Infighting in BJP and Congress ranks mars Rajasthan elections

12 of the remaining state constituencies will go to polls on May 6, the fifth phase of Lok Sabha Elections. This time, BJP and Congress both are suffering from in-fighting among local leaders on various seats.

Rajasthan Election
Jaipur: A voter turnout of 68.17 per cent was recorded in 13 Lok Sabha constituencies of Rajasthan that went to poll on April 29. As many as 2.57 lakh people exercised their franchise at 28,182 polling stations in the 13 constituencies, where 115 candidates were in the fray.
Now 12 of the remaining constituencies will go to polls on May 6, the fifth phase of Lok Sabha Elections.
The voters from Sriganganagar, Bikaner, Churu, Jhunjhuju, Sikar, Jaipur rural, Jaipur, Alwar, Bharatpur, Karauli-Dholpur, Dausa and Nagaur will choose their candidates this time.
In 2014 BJP had won all the 25 seats in the state and Congress was reduced to zero.
This time, BJP and Congress both are suffering from in-fighting among local leaders on various seats.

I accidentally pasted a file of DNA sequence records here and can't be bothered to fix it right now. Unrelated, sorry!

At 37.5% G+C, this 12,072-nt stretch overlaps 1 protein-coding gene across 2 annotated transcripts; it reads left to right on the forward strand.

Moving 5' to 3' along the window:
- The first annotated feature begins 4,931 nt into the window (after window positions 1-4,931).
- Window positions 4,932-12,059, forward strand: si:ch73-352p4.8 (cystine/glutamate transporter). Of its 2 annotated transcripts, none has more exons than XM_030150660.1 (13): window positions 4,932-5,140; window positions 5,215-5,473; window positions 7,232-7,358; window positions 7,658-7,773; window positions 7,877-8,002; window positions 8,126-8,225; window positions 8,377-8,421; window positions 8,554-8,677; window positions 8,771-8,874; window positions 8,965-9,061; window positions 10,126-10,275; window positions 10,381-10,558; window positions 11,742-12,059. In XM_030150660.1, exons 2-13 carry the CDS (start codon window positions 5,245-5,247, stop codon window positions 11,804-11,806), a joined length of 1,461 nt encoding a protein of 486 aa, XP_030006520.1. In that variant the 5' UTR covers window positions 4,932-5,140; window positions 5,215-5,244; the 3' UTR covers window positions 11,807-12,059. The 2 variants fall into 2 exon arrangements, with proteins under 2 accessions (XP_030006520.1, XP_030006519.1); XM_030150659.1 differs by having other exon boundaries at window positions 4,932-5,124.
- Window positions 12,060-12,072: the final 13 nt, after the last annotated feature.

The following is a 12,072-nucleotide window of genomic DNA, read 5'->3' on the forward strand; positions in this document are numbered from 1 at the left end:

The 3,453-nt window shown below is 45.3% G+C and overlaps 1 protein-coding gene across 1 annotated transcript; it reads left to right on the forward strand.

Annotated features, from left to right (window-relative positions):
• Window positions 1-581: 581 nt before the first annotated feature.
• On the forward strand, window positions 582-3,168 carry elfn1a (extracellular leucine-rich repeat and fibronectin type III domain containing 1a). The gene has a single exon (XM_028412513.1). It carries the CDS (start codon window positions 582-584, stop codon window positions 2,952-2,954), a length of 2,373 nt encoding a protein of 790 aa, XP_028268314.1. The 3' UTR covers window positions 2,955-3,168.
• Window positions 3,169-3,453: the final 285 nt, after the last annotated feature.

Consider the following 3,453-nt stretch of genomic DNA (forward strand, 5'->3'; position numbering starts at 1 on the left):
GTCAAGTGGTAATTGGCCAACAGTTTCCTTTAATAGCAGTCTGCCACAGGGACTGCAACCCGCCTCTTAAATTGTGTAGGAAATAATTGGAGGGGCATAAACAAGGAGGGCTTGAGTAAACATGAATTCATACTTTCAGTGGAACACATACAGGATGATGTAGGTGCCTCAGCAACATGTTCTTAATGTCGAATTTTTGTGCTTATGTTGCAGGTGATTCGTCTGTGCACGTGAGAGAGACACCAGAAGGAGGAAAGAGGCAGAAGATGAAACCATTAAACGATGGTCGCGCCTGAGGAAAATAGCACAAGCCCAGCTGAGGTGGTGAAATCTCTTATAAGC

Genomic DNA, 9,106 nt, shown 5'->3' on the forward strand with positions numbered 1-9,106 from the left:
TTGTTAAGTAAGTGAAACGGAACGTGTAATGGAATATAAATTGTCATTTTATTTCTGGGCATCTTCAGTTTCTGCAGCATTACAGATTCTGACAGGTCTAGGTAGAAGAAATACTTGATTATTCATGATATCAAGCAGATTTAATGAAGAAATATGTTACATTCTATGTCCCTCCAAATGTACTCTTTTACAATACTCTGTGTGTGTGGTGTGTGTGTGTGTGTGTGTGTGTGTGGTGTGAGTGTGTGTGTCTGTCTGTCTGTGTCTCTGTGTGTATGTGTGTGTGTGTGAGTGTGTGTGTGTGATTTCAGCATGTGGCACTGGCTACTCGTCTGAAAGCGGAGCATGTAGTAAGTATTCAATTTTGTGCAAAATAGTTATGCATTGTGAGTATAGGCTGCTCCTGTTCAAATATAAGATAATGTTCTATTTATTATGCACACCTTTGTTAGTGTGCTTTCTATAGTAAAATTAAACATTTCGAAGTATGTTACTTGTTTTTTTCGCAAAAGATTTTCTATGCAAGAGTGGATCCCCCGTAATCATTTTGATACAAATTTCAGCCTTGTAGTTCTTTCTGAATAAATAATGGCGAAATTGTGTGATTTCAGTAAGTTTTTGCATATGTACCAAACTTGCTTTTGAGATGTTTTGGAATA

Key constituencies for May 6 polls
Nagaur is considered the power centre of Jat politics in Rajasthan. This is the lone seat where the BJP has not fielded its own candidate.
At 5.25 lakh, the Jats are the single largest vote bank in Nagaur. The Muslims and scheduled castes number over three lakh, Rajputs 1.5 lakh and the Brahmins 1.25 lakh. It also has 1.5-lakh first-time voters
The Congress’ Jyoti Mirdha, 46, and heir to the political legacy of her illustrious grandfather and six-time MP Nathuram Mirdha, faces Hanuman Beniwal, 47, the assertive Jat leader of the Rashtriya Loktantrik Party, who is popular among the youth for his aggressiveness.
“Beniwal’s party, which contested the 2018 elections alone, won three MLAs in the state. While Beniwal is reputed to be a radical Jat leader who is liked by the community’s youth, Mirdha’s liberal image is helping her get votes from other communities that are a bit sceptical of Beniwal’s ‘angry young Jat’ image. Some respondents also said that BJP leaders are actually not helping Beniwal since they want him to lose in order to eradicate a long-term threat. Whatever the case may be, the winner on this seat is likely to emerge as the leader of Jats in Rajasthan, which is why both Beniwal and Mirdha are leaving no stone unturned to register a win this time,” The Wire reported.
“In 16 general elections held from 1952, the Congress has held the seat 10 times. Of these, Ms Mirdha’s grandfather and Jat leader Nathuram Mirdha won the seat five times on a Congress ticket and in 1989 as a Janata Dal candidate. Mr. Mirdha’s popularity is evident in the fact that his was one of the only two seats that Congress won in 1977. The BJP has wrested this seat only thrice — in 1997, 2004 and in 2014,” The Hindu reported.